Tuesday, January 27, 2015

Painted T-Shirts

I recently had fun making a shirt to match my granddaughter's fancy leggings.

They were so cute that I bought three more pairs on an after-Christmas sale...and then painted some long-sleeve T-shirts to match.

Here are the ladybug pants and matching shirt.

Here are the strawberry pants and shirt.  I made stencils for the top and the berry, then used pieces of painter's tape to make a resist for the dots on the strawberry.

And here are the rainbow leggings and the shirt.

 It sure is fun to dress up this little princess!

Monday, January 26, 2015

Eyeglass Case from Quilting Test Scraps

When I am quilting, I often make a test quilt sandwich to try out my thread tensions.  I happened to have a couple of those when my eyeglass case unfortunately got run over last weekend.  I stitched a lot more decorative stitches into the two small quilted pieces, joined them together, and made a new eyeglass case.

The little red square is a scrap of needlefelted fabric that I sewed on to cover the Velcro square on the cover.

Here is the back side.  I just joined the two pieces together with zigzag stitch.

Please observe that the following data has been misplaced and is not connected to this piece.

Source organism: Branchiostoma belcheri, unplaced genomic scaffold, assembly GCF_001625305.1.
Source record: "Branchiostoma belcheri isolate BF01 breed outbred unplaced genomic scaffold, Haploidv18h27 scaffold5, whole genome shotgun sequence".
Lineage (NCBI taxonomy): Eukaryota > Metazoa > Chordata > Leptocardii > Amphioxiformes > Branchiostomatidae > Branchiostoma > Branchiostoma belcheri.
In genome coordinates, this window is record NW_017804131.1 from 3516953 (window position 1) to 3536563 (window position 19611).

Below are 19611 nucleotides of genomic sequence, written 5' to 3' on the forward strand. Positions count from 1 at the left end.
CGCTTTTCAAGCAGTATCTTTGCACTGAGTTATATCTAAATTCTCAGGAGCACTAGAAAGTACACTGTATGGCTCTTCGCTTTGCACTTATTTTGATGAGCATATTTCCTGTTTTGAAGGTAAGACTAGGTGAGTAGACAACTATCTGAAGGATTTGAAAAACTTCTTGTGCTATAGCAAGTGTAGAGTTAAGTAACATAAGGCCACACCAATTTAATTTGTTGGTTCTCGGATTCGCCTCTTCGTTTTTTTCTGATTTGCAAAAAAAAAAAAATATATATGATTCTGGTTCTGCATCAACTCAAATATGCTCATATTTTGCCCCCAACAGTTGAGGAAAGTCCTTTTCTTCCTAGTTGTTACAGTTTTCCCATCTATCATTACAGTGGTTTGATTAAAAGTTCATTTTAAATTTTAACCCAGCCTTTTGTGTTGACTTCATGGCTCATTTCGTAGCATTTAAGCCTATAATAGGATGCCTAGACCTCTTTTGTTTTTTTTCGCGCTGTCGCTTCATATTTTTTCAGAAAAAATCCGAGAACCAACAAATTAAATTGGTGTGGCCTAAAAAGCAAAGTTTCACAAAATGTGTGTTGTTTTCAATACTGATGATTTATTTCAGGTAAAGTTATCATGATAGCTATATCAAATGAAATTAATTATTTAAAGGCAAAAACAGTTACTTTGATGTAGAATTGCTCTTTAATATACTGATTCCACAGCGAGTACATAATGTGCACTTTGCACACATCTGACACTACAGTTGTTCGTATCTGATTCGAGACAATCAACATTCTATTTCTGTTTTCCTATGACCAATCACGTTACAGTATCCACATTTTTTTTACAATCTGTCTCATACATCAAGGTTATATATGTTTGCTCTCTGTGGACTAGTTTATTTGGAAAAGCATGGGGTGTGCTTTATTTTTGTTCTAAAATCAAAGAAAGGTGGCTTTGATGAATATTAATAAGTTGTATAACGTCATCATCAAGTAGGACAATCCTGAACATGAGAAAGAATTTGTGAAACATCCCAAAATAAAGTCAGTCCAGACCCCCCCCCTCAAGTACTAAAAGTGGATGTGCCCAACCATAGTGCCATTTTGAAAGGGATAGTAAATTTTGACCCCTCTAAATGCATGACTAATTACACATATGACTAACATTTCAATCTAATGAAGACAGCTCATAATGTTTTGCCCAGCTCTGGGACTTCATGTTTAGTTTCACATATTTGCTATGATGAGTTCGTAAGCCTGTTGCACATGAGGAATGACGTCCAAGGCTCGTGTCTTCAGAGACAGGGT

Pretty easy!

We have had quite a few lovely warm days, interspersed with dreary cold rainy days.  Here are some pictures from the nice days.

This is the pond behind our Raleigh house.

And here is Lake Lynn in Raleigh, which has a nice greenway all around.  Kasey and I walked the whole perimeter yesterday, which is about two miles.

it was sparkly and beautiful!

Sunday, January 25, 2015

More Watercolor Batik Quilting

I have been having fun with my new discovery that you can quilt a watercolor painting on Ginwashi Oriental paper.  I finished quilting one of the sunflower paintings.

Sunny Bouquet, Jeanne McBrayer, Watercolor on Ginwashi paper, design by Kathie George

I also finished quilting and binding the other Sunflowers painting. I am experimenting with adding beads to this one.  In these photos, the beads are just scattered on the quilt top to audition how they look.

 I changed threads many times on both quilts, using a lot of rayon and variegated colors.

I think I like the gold beads, to add even more of the sun-drenched effect to this quilt.

Friday, January 16, 2015

Woodland Friends Quilt: Finished!

All bound and ready to send!

It was fun to quilt this one.

I used a purple thread, which surprisingly blends in well in the busy fabrics, but shows up nicely in the plainer backgrounds.

I adore the border fabric!

The back is made of eight-inch squares in coordinating colors.

I love a striped binding.  This fabric has diagonal stripes, so I did not have to cut it on the bias.

This was such a fun project!

Wednesday, January 14, 2015

New Toy...A Sewing Machine for the Cabin

When our mountain place consisted of a cozy one-room apartment over a two-car garage, space was at a premium.  I had a tiny Janome Mini sewing machine for my occasional sewing needs up there.  It sewed a perfect stitch and I made several quilt tops with it.  But...it was SLOW SLOW SLOW.  I asked Santa for a machine that was still small, lightweight, and economical, but much more efficient.